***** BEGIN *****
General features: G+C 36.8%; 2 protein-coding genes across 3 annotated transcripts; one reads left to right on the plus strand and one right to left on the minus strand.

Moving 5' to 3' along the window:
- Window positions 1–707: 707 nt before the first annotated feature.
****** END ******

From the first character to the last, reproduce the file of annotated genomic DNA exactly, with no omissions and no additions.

General features: G+C 36.8%; 2 protein-coding genes across 3 annotated transcripts; one reads left to right on the plus strand and one right to left on the minus strand.

Moving 5' to 3' along the window:
- Window positions 1–707: 707 nt before the first annotated feature.